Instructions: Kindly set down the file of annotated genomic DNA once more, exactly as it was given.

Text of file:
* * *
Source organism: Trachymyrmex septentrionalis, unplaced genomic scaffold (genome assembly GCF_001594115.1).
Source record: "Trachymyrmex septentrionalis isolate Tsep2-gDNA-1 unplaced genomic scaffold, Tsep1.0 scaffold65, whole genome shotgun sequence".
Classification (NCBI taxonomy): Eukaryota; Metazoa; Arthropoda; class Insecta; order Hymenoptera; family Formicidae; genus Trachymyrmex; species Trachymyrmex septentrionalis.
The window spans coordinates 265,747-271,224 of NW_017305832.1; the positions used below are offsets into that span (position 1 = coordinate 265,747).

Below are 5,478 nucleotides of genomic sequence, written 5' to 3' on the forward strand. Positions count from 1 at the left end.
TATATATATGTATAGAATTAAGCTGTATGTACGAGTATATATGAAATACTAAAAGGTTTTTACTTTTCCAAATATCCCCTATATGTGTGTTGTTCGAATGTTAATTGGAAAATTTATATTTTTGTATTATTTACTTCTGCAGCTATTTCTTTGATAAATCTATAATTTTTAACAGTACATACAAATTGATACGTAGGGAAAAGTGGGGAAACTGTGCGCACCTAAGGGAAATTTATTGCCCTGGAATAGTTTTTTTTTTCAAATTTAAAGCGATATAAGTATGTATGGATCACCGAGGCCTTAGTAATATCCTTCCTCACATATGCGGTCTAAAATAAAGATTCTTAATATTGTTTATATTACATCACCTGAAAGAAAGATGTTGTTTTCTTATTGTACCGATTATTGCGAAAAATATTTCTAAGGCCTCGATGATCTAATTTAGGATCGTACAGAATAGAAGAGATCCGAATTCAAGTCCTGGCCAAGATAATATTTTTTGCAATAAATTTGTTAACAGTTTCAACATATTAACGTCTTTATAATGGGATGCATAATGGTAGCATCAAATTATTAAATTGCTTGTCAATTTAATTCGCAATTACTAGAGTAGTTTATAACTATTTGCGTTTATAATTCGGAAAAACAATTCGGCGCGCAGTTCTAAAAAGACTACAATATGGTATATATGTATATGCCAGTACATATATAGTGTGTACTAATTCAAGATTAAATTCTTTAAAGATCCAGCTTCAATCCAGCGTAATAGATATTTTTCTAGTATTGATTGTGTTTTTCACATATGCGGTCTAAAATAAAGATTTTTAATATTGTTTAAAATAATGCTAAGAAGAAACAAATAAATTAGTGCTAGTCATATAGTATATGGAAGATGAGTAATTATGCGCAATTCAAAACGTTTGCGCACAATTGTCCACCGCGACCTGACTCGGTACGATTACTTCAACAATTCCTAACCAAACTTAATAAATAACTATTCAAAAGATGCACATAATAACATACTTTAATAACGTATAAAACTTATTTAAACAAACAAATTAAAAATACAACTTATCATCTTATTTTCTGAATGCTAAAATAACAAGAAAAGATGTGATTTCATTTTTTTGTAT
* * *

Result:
Source organism: Trachymyrmex septentrionalis, unplaced genomic scaffold (genome assembly GCF_001594115.1).
Source record: "Trachymyrmex septentrionalis isolate Tsep2-gDNA-1 unplaced genomic scaffold, Tsep1.0 scaffold65, whole genome shotgun sequence".
Classification (NCBI taxonomy): Eukaryota; Metazoa; Arthropoda; class Insecta; order Hymenoptera; family Formicidae; genus Trachymyrmex; species Trachymyrmex septentrionalis.
The window spans coordinates 265,747-271,224 of NW_017305832.1; the positions used below are offsets into that span (position 1 = coordinate 265,747).

Below are 5,478 nucleotides of genomic sequence, written 5' to 3' on the forward strand. Positions count from 1 at the left end.
TATATATATGTATAGAATTAAGCTGTATGTACGAGTATATATGAAATACTAAAAGGTTTTTACTTTTCCAAATATCCCCTATATGTGTGTTGTTCGAATGTTAATTGGAAAATTTATATTTTTGTATTATTTACTTCTGCAGCTATTTCTTTGATAAATCTATAATTTTTAACAGTACATACAAATTGATACGTAGGGAAAAGTGGGGAAACTGTGCGCACCTAAGGGAAATTTATTGCCCTGGAATAGTTTTTTTTTTCAAATTTAAAGCGATATAAGTATGTATGGATCACCGAGGCCTTAGTAATATCCTTCCTCACATATGCGGTCTAAAATAAAGATTCTTAATATTGTTTATATTACATCACCTGAAAGAAAGATGTTGTTTTCTTATTGTACCGATTATTGCGAAAAATATTTCTAAGGCCTCGATGATCTAATTTAGGATCGTACAGAATAGAAGAGATCCGAATTCAAGTCCTGGCCAAGATAATATTTTTTGCAATAAATTTGTTAACAGTTTCAACATATTAACGTCTTTATAATGGGATGCATAATGGTAGCATCAAATTATTAAATTGCTTGTCAATTTAATTCGCAATTACTAGAGTAGTTTATAACTATTTGCGTTTATAATTCGGAAAAACAATTCGGCGCGCAGTTCTAAAAAGACTACAATATGGTATATATGTATATGCCAGTACATATATAGTGTGTACTAATTCAAGATTAAATTCTTTAAAGATCCAGCTTCAATCCAGCGTAATAGATATTTTTCTAGTATTGATTGTGTTTTTCACATATGCGGTCTAAAATAAAGATTTTTAATATTGTTTAAAATAATGCTAAGAAGAAACAAATAAATTAGTGCTAGTCATATAGTATATGGAAGATGAGTAATTATGCGCAATTCAAAACGTTTGCGCACAATTGTCCACCGCGACCTGACTCGGTACGATTACTTCAACAATTCCTAACCAAACTTAATAAATAACTATTCAAAAGATGCACATAATAACATACTTTAATAACGTATAAAACTTATTTAAACAAACAAATTAAAAATACAACTTATCATCTTATTTTCTGAATGCTAAAATAACAAGAAAAGATGTGATTTCATTTTTTTGTAT